I looked forward to this week’s post for about six months.
Our family and several friends invaded and conquered Seaquest State Park’s ‘Yurt Village’ for an end-of-summer camping trip. (Well, ‘conquered’ in the sense that we made reservations months ago…but in my opinion, camping with small children deserves more adventurous-sounding verbs.)
Like most of western Washington’s state parks, Seaquest sports towering evergreens girded with huckleberry bushes and clumps of sword ferns. It’s pretty and peaceful. The real draw, however, is its neighbor.
Mount St. Helen’s impressed herself into American memory with a catastrophic eruption which climaxed in the collapse of the peak on May 18th, 1980.
My husband and I hadn’t visited the Mount St. Helen’s National Volcanic Monument for twelve years or so. I remembered it as a broken, blasted landscape, still eerily empty two and a half decades after the big blow out.
On this trip, I hoped to return to the Johnston Ridge Observatory, a close viewpoint to the crater, where the words of the man for whom the observatory is named are immortalized.
“Vancouver! Vancouver! This is it!”
Unfortunately for him, it was.
I looked forward to sharing a blog filled with pictures taken by my talented other half, and even had a ‘writing connection’ planned out- how the history of a setting affects the mood of our writing.
I think it could have been an interesting piece.
The volcano didn’t cooperate.
The crater was entirely covered in haze. The members of our party who attempted the drive to the observatory found the same.
No volcano. No pictures. No blog article.
And no new ideas.
Except… it does serve as an example of why writers need to keep flexible…
Yeah, that could work!
Maybe your writing experience has been like mine. My best laid plans, whether for blogs, for plot points, for character backgrounds, for (insert any that apply here) constantly need adaptation.
Some changes I choose to make.
Others, I’ve been forced into.
For instance, the manuscript I’m querying for right now is historical fiction, set during the Second World War. When I started writing the piece, I already had my story arc planned out. Research, I was certain, would put flesh on the skeleton.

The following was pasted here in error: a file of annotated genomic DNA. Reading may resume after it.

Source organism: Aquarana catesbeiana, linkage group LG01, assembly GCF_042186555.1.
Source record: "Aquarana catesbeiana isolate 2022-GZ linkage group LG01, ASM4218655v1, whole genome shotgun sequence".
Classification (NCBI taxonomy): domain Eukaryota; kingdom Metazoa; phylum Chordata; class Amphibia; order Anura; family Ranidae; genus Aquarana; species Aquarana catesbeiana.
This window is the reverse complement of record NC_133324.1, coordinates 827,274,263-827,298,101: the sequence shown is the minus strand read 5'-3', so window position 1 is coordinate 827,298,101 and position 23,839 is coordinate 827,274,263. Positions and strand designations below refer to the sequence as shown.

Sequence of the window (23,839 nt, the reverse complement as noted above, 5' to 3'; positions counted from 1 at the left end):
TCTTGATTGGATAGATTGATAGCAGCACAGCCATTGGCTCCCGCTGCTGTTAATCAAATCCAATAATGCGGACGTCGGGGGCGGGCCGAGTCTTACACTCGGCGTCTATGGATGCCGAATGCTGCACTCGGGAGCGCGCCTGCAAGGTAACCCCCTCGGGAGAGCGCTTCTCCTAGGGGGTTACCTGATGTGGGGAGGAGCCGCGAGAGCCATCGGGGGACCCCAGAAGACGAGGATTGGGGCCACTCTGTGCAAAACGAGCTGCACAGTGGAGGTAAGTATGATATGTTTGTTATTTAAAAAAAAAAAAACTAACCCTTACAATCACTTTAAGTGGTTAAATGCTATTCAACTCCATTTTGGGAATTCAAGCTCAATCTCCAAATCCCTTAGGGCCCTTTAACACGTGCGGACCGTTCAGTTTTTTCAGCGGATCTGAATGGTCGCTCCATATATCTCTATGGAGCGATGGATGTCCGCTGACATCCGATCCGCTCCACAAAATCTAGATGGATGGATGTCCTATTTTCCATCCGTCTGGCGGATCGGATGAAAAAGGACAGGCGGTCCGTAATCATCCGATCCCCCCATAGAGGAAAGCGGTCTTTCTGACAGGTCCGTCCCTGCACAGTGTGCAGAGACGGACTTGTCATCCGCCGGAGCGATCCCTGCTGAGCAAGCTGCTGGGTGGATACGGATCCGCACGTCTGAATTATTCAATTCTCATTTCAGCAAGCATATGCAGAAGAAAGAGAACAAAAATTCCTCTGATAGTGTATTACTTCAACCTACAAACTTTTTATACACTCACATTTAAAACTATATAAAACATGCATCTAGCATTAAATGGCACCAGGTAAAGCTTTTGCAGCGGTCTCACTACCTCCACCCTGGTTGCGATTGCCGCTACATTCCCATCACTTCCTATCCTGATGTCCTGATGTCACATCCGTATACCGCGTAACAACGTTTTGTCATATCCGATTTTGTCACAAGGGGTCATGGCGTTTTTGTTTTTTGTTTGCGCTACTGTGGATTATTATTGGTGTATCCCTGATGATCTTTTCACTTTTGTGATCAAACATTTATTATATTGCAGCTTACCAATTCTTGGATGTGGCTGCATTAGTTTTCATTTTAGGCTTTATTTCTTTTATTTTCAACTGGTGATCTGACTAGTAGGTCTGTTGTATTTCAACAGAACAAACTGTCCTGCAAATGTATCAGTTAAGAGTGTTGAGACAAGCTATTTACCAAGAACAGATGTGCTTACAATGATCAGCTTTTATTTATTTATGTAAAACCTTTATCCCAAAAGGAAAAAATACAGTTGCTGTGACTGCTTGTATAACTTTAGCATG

I hadn’t finalized the locations for all of the story events, but I had some exciting ideas. I was fascinated by unfamiliar places and names- names like Tobruk and The Desert Fox and El Alamein. I dove into sources detailing the conflicts in North Africa.
Things went well, and I wrote some scenes that felt vivid and interesting and as if they’d fit the story just right…
…and then I found one, fatal piece of information. During the time period I was scouring, the Allies were not in control of the Mediterranian. Transport to and from these North African conflicts would require an 8 week voyage around the Cape of Good Hope.
This one fact completely destroyed my timeline for the rest of the story.
Oh, I tried to wiggle around it, adapt a few things, invent some convoluted backstory, but I finally had to admit it- my characters couldn’t have been there.
Delete. Delete. Delete. Back to the books.
This wasn’t the first, or the last, time the facts forced my story to change. I’d already had to drop my research on the Norwegian campaign (sorry, distant relatives!) and would subsequently axe bits with V1 rockets, the ‘Baby Blitz,’ and a little section with the history of the cherry tree. Granted, that last one didn’t really have much to do with anything except a clumsy attempt at symbolism. It was a good cut 🙂
As a matter of fact, they were all good cuts.
Every time I hit a roadblock, every time I found that my expectations didn’t fit reality, every time I had to rewrite and rethink, I had another opportunity to grow and improve. Flexibility in my rewrites enabled me to eliminate the dross.
I imagine that this applies to writing in other genres, too. After all, unless you are writing an entirely new universe with rules that don’t match any of ours, (and if you are, I’d like to shake your hand- that’s no mean feat,) it’s likely that you’ve got some background research to do, whether it’s the proper mix of gasses for a dirigible, the load-bearing capabilities of swallows, or just how far the sound of the murder weapon will carry with or without a silencer.
The writer’s willingness to keep their story flexible, to learn the facts and build their fiction around those facts shows through in a polished finished product.
When the facts aren’t there… I’m not certain if the author of the ‘Farm’ board book my children received didn’t quite understand the “facts of life,” if it was a typo, or if they were just confused as to how pronouns work, but somehow the cows were all referred to as ‘he.’ As a child of dairy country, I can’t help laughing a bit when we get to that page. (I’ve tried to explain, but the kids still don’t quite get it.)
Forcing myself to be flexible is hard work, but it doesn’t have to be devastating.
After all, we didn’t see a volcano, but our kids likely enjoyed chasing each other around the woods more than they would have enjoyed educational hikes.
My fictional characters couldn’t get to all of the places I wanted to send them, but I kept their story tighter and more believable.
I didn’t get a photoblog about Mount St. Helen’s, but I was able to share this experience instead. I also now have a reason to plan another yurt trip someday, and maybe next time we’ll see that volcano, and that bear we think we heard snuffling around!
Have any of your writing (or other) plans gone in unexpected directions lately?